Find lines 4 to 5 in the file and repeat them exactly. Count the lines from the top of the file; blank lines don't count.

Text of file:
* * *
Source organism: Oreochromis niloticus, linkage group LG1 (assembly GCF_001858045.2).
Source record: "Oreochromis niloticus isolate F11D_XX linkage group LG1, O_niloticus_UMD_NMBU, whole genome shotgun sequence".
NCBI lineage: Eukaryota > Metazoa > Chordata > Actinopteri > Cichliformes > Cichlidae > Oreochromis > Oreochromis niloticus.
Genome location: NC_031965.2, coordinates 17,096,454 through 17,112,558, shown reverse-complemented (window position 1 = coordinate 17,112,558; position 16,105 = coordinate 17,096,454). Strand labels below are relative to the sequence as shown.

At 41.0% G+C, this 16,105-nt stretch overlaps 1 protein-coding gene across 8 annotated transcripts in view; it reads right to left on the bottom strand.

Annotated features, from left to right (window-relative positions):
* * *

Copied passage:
Genome location: NC_031965.2, coordinates 17,096,454 through 17,112,558, shown reverse-complemented (window position 1 = coordinate 17,112,558; position 16,105 = coordinate 17,096,454). Strand labels below are relative to the sequence as shown.

At 41.0% G+C, this 16,105-nt stretch overlaps 1 protein-coding gene across 8 annotated transcripts in view; it reads right to left on the bottom strand.